• the person has been in contact with someone with a flu-like illness and can start treatment within 36 hours (for zanamivir) or within 48 hours (for oseltamivir)
  • the person has not been effectively protected by vaccination
  • The NICE guidance does not cover widespread epidemics.

Who to admit with influenza?

Most people with influenza will not need admission – however high-risk people and those who are significantly unwell should be strongly considered for admission. A variety of tools have been described to assess severity, although none have overwhelming support.

It is sensible to consider admission for those with acute confusion, or those with reduced consciousness level, those with raised or significantly raised pulse rate or lowered blood pressure, and especially if there is an increased respiratory rate or low oxygen saturation in patients for whom respiratory problems are considered more significant.

Hospital admission is sometimes required, and supportive therapy along with management of complications is appropriate. For example, if the infection is thought to have a secondary bacterial infection, intravenous antibiotics will be used in addition to antiviral drugs.

A few critically ill patients require extra-corporeal membrane oxygenation (ECMO). This involves removing blood and adding oxygen to it, then pumping it back into the body while allowing time for the lungs to heal. This is complex and high risk, and used in specialist centres.

Complications and prognosis

Most of the complications seen in people with influenza are respiratory in nature and include:10

  • acute bronchitis, which accounts for around 20% of episodes
  • pneumonia – this can be caused by a secondary bacterial infection, especially Staph aureus, although it is primarily viral
  • exacerbations of asthma or chronic obstructive pulmonary disease
  • otitis media, especially in children
  • sinusitis

Non-respiratory complications, which are rarer, include:

  • febrile convulsions
  • myositis and myoglobinaemia (especially in children)
  • toxic shock syndrome
  • heart failure/myocarditis
  • Reye’s syndrome
  • Guillan-Barre Syndrome
  • Encephalitis

Prognosis and follow-up

It has been estimated that around 10% of people with hospital acquired influenza are likely to die.3 However, most people recover completely in 1-2 weeks. Some can develop life-threatening complications, such as pneumonia.

Influenza has a much higher mortality rate in the weak, young, old, and the chronically ill. Pregnant women and young children appear particularly at risk of complications.

Conclusion

We understand far more about influenza now than we have done in the past. It is still challenging to predict and respond to, as the circulating influenza virus that we are faced with is continually adapting. In general, the UK has a good vaccination programme and a healthy population – however influenza can still be fatal to many in the high-risk groups, and we should not drop our guard.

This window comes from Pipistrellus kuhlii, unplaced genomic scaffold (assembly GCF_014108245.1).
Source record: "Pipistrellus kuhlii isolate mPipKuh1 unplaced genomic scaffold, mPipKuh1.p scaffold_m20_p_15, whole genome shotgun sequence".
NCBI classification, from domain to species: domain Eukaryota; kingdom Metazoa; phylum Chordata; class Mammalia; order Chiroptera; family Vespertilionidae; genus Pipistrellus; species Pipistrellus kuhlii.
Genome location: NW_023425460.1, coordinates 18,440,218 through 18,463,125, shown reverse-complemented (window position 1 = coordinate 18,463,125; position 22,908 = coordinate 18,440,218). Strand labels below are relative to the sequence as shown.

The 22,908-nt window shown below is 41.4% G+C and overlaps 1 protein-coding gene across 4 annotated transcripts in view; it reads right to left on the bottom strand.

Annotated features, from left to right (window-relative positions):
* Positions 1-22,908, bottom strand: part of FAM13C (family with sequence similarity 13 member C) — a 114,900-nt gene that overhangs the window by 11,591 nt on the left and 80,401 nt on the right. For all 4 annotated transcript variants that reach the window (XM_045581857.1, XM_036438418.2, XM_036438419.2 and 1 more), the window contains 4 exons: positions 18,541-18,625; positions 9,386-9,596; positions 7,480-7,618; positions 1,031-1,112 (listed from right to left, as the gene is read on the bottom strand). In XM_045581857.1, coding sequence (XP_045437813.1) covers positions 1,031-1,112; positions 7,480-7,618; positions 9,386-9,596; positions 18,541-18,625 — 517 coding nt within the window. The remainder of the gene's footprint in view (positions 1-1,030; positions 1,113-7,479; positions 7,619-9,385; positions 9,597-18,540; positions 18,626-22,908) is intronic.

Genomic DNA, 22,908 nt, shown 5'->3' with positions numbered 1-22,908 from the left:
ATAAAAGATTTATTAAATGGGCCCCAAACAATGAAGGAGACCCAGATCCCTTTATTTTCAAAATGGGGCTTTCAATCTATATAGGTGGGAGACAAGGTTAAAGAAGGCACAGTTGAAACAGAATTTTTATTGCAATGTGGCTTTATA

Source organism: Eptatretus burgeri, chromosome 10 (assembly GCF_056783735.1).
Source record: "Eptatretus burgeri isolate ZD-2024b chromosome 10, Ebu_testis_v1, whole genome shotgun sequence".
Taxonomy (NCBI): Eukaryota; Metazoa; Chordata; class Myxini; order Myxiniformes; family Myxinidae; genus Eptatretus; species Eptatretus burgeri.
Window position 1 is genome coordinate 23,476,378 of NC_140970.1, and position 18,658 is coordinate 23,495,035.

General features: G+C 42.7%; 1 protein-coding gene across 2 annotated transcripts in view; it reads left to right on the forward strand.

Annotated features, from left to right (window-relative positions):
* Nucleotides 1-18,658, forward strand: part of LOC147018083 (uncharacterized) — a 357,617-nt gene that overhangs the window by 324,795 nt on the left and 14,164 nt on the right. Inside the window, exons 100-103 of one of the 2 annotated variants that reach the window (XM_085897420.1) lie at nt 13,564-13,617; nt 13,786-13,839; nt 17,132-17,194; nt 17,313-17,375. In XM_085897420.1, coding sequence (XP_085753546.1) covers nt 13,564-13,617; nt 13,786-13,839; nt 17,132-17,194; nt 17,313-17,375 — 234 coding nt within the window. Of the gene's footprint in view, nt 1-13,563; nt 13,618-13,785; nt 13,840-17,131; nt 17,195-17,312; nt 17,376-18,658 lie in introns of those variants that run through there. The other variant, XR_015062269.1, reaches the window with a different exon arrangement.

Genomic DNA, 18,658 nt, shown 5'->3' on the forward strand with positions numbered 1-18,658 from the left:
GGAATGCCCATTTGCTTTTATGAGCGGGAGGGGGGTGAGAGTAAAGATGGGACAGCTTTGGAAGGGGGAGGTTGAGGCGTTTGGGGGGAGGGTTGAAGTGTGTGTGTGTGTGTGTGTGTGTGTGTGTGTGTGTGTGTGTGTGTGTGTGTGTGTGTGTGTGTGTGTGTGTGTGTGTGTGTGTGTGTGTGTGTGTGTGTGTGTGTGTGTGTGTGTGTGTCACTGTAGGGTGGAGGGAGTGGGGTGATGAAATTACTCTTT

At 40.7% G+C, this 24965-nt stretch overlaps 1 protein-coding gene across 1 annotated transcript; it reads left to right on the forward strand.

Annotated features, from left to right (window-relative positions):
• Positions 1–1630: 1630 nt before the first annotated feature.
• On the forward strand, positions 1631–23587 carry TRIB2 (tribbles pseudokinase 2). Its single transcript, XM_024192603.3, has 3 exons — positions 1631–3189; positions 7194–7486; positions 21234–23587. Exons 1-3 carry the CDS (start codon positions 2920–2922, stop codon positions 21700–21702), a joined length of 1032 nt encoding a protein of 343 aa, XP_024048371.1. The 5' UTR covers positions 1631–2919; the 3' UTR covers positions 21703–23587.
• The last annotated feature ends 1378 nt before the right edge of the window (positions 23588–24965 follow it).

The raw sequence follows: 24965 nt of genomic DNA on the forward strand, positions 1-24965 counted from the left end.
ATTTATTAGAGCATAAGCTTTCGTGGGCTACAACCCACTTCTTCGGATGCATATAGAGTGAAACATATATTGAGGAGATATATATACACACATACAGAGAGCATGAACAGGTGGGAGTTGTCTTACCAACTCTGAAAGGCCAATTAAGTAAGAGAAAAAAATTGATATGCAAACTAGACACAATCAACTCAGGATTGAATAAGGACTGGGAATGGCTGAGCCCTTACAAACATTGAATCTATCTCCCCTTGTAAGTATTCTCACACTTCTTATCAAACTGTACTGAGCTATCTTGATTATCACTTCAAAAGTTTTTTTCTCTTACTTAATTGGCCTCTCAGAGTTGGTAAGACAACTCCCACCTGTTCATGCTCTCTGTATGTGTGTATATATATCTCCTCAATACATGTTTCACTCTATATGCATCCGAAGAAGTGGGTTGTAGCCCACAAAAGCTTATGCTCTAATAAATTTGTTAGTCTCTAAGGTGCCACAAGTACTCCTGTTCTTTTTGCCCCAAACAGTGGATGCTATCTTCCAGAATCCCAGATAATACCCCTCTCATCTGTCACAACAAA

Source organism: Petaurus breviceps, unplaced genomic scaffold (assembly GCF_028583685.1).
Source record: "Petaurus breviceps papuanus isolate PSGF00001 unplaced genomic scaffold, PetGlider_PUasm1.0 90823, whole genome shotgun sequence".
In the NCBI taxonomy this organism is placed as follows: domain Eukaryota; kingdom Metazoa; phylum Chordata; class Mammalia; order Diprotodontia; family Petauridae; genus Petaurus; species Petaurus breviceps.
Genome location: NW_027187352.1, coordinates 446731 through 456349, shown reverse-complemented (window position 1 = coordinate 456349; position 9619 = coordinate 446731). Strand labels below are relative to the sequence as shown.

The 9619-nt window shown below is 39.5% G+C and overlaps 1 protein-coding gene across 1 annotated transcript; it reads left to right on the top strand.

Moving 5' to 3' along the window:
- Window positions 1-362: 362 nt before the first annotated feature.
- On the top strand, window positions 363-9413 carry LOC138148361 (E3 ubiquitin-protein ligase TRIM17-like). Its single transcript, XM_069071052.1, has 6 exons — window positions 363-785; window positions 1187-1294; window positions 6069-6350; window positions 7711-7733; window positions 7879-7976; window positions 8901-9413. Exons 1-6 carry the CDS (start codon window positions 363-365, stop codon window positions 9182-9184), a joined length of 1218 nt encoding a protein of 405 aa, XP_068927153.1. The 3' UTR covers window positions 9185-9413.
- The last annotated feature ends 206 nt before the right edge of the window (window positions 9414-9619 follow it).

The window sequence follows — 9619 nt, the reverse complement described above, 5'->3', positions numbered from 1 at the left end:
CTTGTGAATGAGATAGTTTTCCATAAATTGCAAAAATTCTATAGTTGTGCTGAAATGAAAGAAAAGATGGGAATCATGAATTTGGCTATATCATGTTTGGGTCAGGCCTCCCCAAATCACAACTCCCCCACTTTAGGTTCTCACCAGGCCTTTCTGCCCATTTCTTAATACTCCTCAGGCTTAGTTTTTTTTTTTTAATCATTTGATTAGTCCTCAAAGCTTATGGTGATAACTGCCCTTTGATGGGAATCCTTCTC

Case study

Catherine is 22 years old and is now 16 weeks pregnant. She has had routine care for her pregnancy, although she had declined, despite advice, the influenza immunisation that was offered.

She has a 24-hour history of fever, chills, headache, myalgia, and fatigue, with a dry cough and sore throat. She asks initially what she can take safely during her pregnancy.

The nurse practitioner triaging suggests that Catherine stay at home, take more rest, drink plenty of fluids, and use paracetamol to help bring down her temperature and relieve symptoms. Catherine is recommended to seek further advice if her condition deteriorates or she has concerns about her health.

Two days later Catherine contacts the practice again and indicates that she is feeling no better, and indeed is a good deal worse. She is feverish and now more breathless too.

Catherine is asked to come to the practice and is seen by the GP. Careful examination indicates that Catherine has a temperature of 38.5oC, her respiratory rate is 26/minute and pulse 124/m regular. Blood pressure is 90/52 and oxygen saturation is 89% on air. Catherine has coarse creps evident, and reduced air entry in the region of the right lower lobe.

Her GP arranges for urgent hospital assessment/admission having given a dose of 500 mg of clarithromycin for a suspected community-acquired pneumonia. The GP has recognised that there is an increasing frequency of influenza in the area and is thinking about a potential Staph aureus infection, which is why he did not commence the usual amoxicillin.

In hospital Catherine’s X-ray confirms the clinical suspicion and Catherine is given oxygen to maintain her levels between 94 and 98%, along with intravenous antibiotics.

Three days later Catherine feels considerably better. She is apyrexial, her oxygen levels have improved on air, and her pulse reduced to 88/minute. Her medications are changed back to oral and Catherine is allowed home.

Over the next 7-10 days she feels steadily better and is feeling back to normal over the next month. Catherine reflects that if she has a further pregnancy she would be certain to have an influenza immunisation.

  • Dr Steve Holmes is a GP partner in Shepton Mallet, Somerset and education lead with The Primary Care Respiratory Society UK
  • Jane Scullion is a nurse consultant in Leicester,

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References:

  1. Martin PM, Martin-Granel E. 2,500-year evolution of the term epidemic. Emerging infectious diseases (2006); 12(6): 976-80.
  2. Patterson KD, Pyle GF. The geography and mortality of the 1918 influenza pandemic. Bull Hist Med (1991); 65(1): 4-21.
  3. Behrman A, Offley W. Should influenza vaccination be mandatory for healthcare workers? BMJ (2013); 347: f6705.
  4. Public Health England. Influenza: the green book, chapter 19. In Immunisation against infectious disease. London: Department of Health, 2015.
  5. Public Health England. Flu plan: winter 2015/16. London: Department of Health and NHS England, 2015.
  6. Shrikrishna D, Williams S, Restrick L, Hopkinson NS. Influenza vaccination for NHS staff: attitudes and uptake.BMJ Open Resp Res (2015); 2(1): e000079.
  7. Jefferson T, Jones MA, Doshi P et al. Neuraminidase inhibitors for preventing and treating influenza in healthy adults and children. Cochrane Database Syst Rev (2014); 4: CD008965. DOI: 10.1002/14651858.CD008965.pub4.
  8. Jefferson T, Jones M, Doshi P et al. Oseltamivir for influenza in adults and children: systematic review of clinical study reports and summary of regulatory comments. BMJ (2014); 348: g2545.
  9. Heneghan CJ, Onakpoya I, Thompson M et al. Zanamivir for influenza in adults and children: systematic review of clinical study reports and summary of regulatory comments. BMJ (2014); 348: g2547.
  10. National Institute for Health and Clinical Excellence. Clinical knowledge summary - influenza 2016 [17th March 2016].